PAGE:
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Facing Up to the Financial Transaction Tax

By Elliott Holley
Published July 22, 2014 Banking Technology

A European financial transaction tax on equities and derivatives trades could be damaging for European liquidity levels and the City of London, but  it also looks set to impose serious operational challenges for banks, brokers and their buy-side clients following the failure of a UK appeal to the European Court of Justice earlier this year.

“Based on what we know of the FTT so far, there is a strong risk that this will hurt the market,” said Christian Voigt, business solutions architect at Fidessa. “The tax will impact those who trade a lot, such as liquidity providers. Market makers are needed to provide liquidity to the market in times of stress – but the FTT will discourage them from doing so at the very moment when the market needs liquidity the most.”

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Deutsche Boerse Looks Outside Euro Zone as Transaction Tax Looms

By Andres Kroener, Edward Taylor, Jonathan Gould, and Douwe Miedema
Published June 30, 2014 Reuters

Deutsche Boerse plans to expand operations outside the euro area to give non-European clients an opportunity to avoid the bloc's proposed financial transaction tax, four people familiar with the exchange operator's thinking told Reuters.

"The group has to be ready to offer its clients something outside the euro zone if domestic trading is no longer attractive because of the financial transaction tax," one of the sources said.

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EU Should Be Transparent in FTT Talks, Italian Official Says

By Rebecca Christie
Published June 3, 2014 Bloomberg

Proposed European financial-transaction tax shows need to coordinate work on policies that affect nations differently, such as those inside and outside the euro area, says Stefano Sannino, Italy’s representative to the EU. “We need to be transparent in the way we manage these kinds of files,” Sannino says at Brussels event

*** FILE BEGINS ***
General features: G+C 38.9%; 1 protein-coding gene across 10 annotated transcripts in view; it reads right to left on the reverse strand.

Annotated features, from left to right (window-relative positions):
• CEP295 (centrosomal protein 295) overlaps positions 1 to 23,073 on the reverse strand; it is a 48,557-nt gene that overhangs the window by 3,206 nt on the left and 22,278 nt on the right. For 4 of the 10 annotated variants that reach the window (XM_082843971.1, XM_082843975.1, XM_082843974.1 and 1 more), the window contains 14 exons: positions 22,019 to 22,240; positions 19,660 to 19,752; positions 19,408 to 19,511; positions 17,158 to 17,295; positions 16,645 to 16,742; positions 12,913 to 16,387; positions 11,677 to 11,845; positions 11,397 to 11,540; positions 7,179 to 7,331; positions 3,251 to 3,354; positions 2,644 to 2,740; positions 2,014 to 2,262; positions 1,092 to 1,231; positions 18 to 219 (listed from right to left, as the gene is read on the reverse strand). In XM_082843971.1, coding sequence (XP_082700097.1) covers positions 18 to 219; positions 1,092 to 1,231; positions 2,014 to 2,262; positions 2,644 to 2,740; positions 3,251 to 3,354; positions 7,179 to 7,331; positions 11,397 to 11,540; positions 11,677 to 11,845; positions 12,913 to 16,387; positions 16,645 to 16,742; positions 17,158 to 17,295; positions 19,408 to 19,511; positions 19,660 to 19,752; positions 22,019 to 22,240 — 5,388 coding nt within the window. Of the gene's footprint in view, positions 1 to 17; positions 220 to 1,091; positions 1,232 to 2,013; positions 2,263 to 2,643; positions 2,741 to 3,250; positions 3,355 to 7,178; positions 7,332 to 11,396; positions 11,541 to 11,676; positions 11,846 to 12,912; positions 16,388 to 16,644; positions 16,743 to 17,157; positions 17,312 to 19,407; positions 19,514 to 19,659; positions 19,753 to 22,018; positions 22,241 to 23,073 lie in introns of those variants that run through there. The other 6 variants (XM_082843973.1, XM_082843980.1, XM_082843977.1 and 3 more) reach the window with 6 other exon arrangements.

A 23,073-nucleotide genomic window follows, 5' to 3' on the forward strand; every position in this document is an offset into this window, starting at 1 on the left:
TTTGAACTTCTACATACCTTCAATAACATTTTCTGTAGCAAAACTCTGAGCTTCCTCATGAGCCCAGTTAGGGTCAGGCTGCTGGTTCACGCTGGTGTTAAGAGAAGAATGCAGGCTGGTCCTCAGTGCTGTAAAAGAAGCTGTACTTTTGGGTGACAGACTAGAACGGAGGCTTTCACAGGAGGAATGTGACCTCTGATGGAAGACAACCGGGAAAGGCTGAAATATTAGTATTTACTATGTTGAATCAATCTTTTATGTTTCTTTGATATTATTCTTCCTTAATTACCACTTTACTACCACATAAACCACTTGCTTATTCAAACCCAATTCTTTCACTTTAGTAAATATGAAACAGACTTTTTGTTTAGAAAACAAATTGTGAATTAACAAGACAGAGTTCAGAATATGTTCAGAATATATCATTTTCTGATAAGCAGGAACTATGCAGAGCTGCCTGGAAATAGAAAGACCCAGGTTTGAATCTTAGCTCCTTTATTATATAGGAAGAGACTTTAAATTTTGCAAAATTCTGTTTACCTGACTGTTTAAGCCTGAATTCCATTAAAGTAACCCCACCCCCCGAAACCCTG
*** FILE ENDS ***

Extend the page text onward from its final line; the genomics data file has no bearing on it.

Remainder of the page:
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The EU Financial Transaction Tax Will Hurt the Prudent – Not the Reckless

By Mark Boleat
Published May 12, 2014 City AM

The important debate between the City and 11 EU governments on whether or not to introduce a tax on derivatives and shares continued last week. Both sides have scored victories, but now a more conciliatory tone is emerging, and this should be welcomed. With the European Court of Justice rejecting a pre-emptive challenge to this financial transaction tax (FTT) by the UK government two weeks ago, now is the time to look at the proposal away from the spectre of the financial crisis – and to recognise its underlying flaws.

The City of London Corporation published a report in February that showed the key failing of an FTT: it would cost UK households €4.4bn (£3.6bn) – equivalent to 0.2 per cent of our GDP – by reducing the value of their saving. Previous research also found that the cost of UK government borrowing would rise by almost £4bn. 

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EU Countries Pledge to Tax Share Trades by 2016

By Viktoria Dendrinou
Published May 6, 2014 Wall Street Journal

A group of European Union countries led by France and Germany pledged Tuesday to start taxing the trading of shares and some derivatives by 2016, amid opposition by countries that are worried about the tax's economic impact and its legal grounding.